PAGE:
Both Alan and I, along with our Real Estate team, have worked in various market cycles over the past 20 years and know how to deal with shifting markets.

DiversyFund also has an exciting program for accredited investors. Tell us about your Series A offering? It seems you’re attracting VC type of money from smaller investors. Tell us why you did it this way? What are the advantages to the investor? To DiversyFund?

Everything we do is based on our mission to open up opportunities to the average investor. We would be hypocrites if we raised our Series A dollars by going to the old guard. That practice is precisely what we are trying to change. It may be the “harder” way to go, but we believe it’s the right thing for us. 

What else would you like people to know about you or DiversyFund?

Let’s get real here. I came from a working middle-class family, and I have been doing this for a long time. I am building DiversyFund from the ground up. Many in this space had advantages in that they already came from wealth and had the connections. 

I expected to get push back now that I exist in the digital world. The pushback comes from competitors, older customers, and former employees who see my success and appear jealous of it.

We are building this by building a community. We’re not going to use venture capital. We’re not going to use institutions. A couple of comments online will not stop my resolve. Not.dGonna.Happen.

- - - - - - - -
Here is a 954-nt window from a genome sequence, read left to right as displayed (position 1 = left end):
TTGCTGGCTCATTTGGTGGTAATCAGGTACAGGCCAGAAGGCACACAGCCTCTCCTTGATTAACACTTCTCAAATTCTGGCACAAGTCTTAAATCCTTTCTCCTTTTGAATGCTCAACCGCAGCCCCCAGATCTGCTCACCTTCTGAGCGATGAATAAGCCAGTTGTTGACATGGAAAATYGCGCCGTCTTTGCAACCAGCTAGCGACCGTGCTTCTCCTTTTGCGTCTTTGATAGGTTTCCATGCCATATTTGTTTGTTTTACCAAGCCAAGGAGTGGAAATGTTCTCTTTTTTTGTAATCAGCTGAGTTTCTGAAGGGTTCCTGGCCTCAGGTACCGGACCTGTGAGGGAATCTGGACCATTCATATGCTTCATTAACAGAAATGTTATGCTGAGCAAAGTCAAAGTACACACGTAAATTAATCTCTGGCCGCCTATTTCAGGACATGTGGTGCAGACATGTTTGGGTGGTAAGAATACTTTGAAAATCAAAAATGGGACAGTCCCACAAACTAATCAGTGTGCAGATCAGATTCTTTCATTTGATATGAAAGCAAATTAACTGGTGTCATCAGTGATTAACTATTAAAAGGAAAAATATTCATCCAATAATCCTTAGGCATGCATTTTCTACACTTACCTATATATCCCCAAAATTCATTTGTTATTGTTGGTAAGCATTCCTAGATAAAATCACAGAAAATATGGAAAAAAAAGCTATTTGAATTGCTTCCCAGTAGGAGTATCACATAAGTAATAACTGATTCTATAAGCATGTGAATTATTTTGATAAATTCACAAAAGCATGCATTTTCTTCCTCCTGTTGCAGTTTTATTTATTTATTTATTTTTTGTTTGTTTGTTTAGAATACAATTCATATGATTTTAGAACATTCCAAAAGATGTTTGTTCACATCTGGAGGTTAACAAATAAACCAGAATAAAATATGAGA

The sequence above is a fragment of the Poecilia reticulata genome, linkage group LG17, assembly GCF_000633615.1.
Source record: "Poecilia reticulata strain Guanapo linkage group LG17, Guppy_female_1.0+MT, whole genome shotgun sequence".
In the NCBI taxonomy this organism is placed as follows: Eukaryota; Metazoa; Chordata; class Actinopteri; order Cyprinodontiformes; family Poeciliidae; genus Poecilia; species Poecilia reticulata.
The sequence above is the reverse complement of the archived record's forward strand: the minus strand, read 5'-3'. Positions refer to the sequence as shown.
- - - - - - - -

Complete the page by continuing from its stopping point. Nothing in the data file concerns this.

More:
Look, we expect more and more people to come out against us. Think about this for a minute. If you’ve been accustomed to building wealth a particular way for decades and see someone coming up to change that–wouldn’t you want them to fail? We’ve reached out to partners and found out that competitors are blocking them from doing business with us. We understand that’s just part of doing business. 

We can’t change the status quo without starting a movement. If you’re the type of person who wants to exclude others from these opportunities, you’re probably not the right fit for DiversyFund.

Photo of Craig Cecilio

Final thoughts

Thanks, Craig for taking the time to talk. I love what you said about democratizing real estate investing. I agree that this type of investing has only been available to the selected few in the past. Large endowments have substantial portions of their portfolios in commercial real estate and development. Publically traded REITs are about the only type of real estate available for the smaller investors. Their structure makes them more of an income-oriented investment than a growth vehicle. Growth is how one builds wealth in real estate.

I wish you well in your new company. Your experience, philosophy, technology, and real estate investing strategy make a lot of sense. Anyone looking to get started in real estate investing without committing large amounts of money would do well to check out your Growth REIT